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Topical Questions

Volume 738: debated on Monday 16 October 2023

Last Thursday, I was privileged to be invited to join a meeting chaired by the Prime Minister and the Home Secretary at which we heard from the Community Security Trust about the deeply unfortunate rise in antisemitic incidents following the terrorist attack that we marked at the start of today’s sitting. The increase in antisemitic incidents recorded by the Community Security Trust and its partner, Tell MAMA, is 494%. It is a melancholy trend, and I know that everyone in this House will join me in doing everything we can to defeat antisemitism and to promote peace and justice.

I welcome the comments that the Secretary of State has just made, but may I take him to task about some of the comments that he made earlier? He talked about having conversations with Hull City Council about transport. This comes after the Government’s decade-long refusal to back the electrification of a line to Hull. It also comes after the exclusion of the northern Mayors in the decision to scrap the northern leg of HS2. Why should any of the people in Hull and East Riding—

Order. Topicals should be short and sweet. The right hon. Lady should just finish her question very quickly.

I am a huge fan of the right hon. Lady. The proof of the pudding will be in the continued engagement that we have with the people of Hull and, indeed, with their Liberal Democrat council.

I have been running a “fair deal for new estates” campaign in my constituency to ensure that new estates are completed in a timely manner. I am talking about not just the housing, but the play areas, the planting, the drainage and the pavements. Will my hon. Friend meet me to discuss this campaign, which is important locally and is achieving progress for residents in Harrogate and Knaresborough?

My hon. Friend is doing an excellent job in raising the concerns of his constituents on the Floor of the House. I know that those concerns are also raised with many other colleagues. That is why, in the Levelling-up and Regeneration Bill, we are strengthening planning enforcement powers, including powers to tackle uncompleted developments. I hope his constituents will welcome that, and I would be pleased to meet him and discuss it in more detail.

It is a pleasure to face the right hon. Gentleman for our first questions. I hope he enjoyed his party conference, cancelling a meat tax that nobody had planned, abolishing seven bins that do not exist and announcing that they would build a series of transport links that already do exist—not so much conference season as panto season. I shall keep my question to a problem that definitely does exist. One million families are waiting for social housing. How can he justify handing back to the Treasury billions of pounds that are desperately needed to tackle the housing crisis?

It is because we spend our money effectively. The affordable homes programme—the £11.5 billion investment that we are making—will lead, and has led, to investment in social and affordable housing across the country. The right hon. Lady has a challenge when it comes to credibility on social housing. She secured the deputy leadership of her party by saying that the Labour party should be building 100,000 social homes every year, and yet its current target is zero. Why did she retreat?

The right hon. Gentleman just comes out with flannel—I think he is auditioning for panto season this afternoon. He can dress it up however he likes, but the truth is that he could not spend this vital funding quickly enough in the middle of a housing crisis. It is clear that the Prime Minister shares his disregard for struggling families. In his hour-long speech in Manchester, the Prime Minister did not mention housing a single time—not once—but the Housing Minister did tell conference that renters are not all weed-smoking gangsters, which I am sure the right hon. Gentleman knows all about, as he mentioned gangsters earlier today. Can the Secretary of State assure us that, despite the tone of those remarks, the Renters (Reform) Bill will not be scrapped before the King’s Speech?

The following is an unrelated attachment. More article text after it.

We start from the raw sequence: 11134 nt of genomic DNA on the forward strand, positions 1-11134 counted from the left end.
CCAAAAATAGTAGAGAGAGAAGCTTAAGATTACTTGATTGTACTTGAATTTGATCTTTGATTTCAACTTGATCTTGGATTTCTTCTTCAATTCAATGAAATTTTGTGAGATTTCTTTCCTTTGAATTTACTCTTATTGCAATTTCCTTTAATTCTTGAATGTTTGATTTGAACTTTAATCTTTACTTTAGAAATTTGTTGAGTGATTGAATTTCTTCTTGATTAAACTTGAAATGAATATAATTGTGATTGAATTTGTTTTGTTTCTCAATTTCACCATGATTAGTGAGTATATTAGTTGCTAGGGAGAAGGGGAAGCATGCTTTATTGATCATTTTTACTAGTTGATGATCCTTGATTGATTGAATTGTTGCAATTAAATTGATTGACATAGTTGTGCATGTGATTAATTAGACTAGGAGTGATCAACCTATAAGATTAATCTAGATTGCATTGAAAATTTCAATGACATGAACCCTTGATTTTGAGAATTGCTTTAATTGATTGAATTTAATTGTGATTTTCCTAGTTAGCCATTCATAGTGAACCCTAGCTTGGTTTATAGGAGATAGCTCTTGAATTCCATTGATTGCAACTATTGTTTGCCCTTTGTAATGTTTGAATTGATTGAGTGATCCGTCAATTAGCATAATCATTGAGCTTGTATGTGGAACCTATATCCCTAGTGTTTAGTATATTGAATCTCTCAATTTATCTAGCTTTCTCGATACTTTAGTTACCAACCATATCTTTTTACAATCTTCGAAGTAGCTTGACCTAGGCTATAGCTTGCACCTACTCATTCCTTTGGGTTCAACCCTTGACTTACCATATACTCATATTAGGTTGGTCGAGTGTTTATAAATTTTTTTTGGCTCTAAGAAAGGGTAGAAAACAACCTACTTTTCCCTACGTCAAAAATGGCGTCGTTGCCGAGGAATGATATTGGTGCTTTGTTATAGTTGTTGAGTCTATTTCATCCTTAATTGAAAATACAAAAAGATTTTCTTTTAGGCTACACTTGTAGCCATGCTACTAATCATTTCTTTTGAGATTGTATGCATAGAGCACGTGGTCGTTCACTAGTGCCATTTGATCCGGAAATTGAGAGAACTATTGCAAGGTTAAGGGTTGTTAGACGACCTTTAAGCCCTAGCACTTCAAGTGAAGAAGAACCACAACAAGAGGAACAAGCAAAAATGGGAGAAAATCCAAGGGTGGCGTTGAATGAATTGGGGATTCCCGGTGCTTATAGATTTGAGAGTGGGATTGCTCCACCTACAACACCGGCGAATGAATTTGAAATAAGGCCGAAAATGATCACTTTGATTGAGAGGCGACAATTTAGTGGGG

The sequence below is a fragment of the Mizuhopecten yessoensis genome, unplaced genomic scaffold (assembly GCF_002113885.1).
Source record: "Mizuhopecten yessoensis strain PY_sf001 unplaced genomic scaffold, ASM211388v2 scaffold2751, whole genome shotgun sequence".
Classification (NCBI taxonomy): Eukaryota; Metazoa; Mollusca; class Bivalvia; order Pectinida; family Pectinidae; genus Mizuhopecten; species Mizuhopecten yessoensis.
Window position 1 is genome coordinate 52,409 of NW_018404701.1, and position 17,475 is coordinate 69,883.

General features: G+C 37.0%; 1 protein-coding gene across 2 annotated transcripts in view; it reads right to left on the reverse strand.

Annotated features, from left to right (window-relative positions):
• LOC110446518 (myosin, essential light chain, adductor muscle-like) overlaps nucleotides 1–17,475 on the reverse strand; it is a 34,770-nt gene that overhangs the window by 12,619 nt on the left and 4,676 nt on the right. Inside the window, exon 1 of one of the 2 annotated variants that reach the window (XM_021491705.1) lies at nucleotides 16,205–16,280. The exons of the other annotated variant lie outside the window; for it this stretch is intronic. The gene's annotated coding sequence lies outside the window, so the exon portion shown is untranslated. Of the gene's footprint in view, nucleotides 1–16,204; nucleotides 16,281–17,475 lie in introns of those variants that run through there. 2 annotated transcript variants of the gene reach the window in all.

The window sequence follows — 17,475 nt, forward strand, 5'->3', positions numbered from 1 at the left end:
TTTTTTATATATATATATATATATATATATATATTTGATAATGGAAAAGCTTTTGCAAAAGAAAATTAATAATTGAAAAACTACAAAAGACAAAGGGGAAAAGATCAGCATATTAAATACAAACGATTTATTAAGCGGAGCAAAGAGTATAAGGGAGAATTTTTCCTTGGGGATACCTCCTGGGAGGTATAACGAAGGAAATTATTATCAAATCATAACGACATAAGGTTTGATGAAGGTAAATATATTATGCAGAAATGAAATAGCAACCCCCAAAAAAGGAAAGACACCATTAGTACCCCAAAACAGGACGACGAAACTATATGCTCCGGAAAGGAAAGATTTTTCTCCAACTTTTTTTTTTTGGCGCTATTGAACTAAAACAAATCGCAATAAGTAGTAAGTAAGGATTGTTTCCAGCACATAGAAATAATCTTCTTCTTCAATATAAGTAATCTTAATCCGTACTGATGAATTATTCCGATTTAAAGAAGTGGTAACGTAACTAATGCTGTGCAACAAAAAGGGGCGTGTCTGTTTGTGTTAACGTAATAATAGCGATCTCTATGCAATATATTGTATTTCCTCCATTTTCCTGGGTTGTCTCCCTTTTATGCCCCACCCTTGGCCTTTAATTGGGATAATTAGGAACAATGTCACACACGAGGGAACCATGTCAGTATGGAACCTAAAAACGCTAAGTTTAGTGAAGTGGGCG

Yes, we are bringing reform to the rental market, but I note that at her own party conference the right hon. Lady shared with the public not just her policies but her recipe for a cocktail called Venom, which apparently contains a bottle of vodka, a bottle of Southern Comfort, 10 Blue WKDs and a litre of orange juice. We know what the real lethal cocktail from the Labour party is: a mix of unfunded spending commitments, massive borrowing, greenbelt development and hypocrisy on housing.

T7. Next year marks the 50th anniversary of the amazing Hope Centre in Northampton, which for 50 years has been turning the lives around of people who have been homeless, getting them into a home of their own and into a secure job. Will the Minister join me in congratulating all the staff and volunteers at that amazing charity? (906541)

I am delighted to congratulate the staff and volunteers at the Hope Centre on 50 amazing years of supporting venerable people in Northampton. That work is critical in meeting the Government’s commitment to reduce homelessness and to end rough sleeping for good, which is backed by a Government investment of £2 billion over three years.

Antisemitism is abhorrent and hateful, and there must be meaningful legislation to protect Jewish people. I appreciate that the Department introduced the anti-boycott Bill to help to tackle that, but as the Minister may recall, in Committee the Bill was not supported by many human rights organisations and no Opposition amendments were accepted. We need to work on a cross-party basis, so will the Secretary of State and the Minister meet with me to discuss what support the SNP can provide to tackle the hatred of antisemitism?

I am grateful to the hon. Lady for the way in which she couched her question. I take this opportunity to thank the First Minister of Scotland who, in his visit to a synagogue in Edinburgh last week, I think spoke for all of Scotland in expressing his solidarity with the pain being felt by Scotland’s Jewish community. I look forward to working together on a cross-party basis if we can.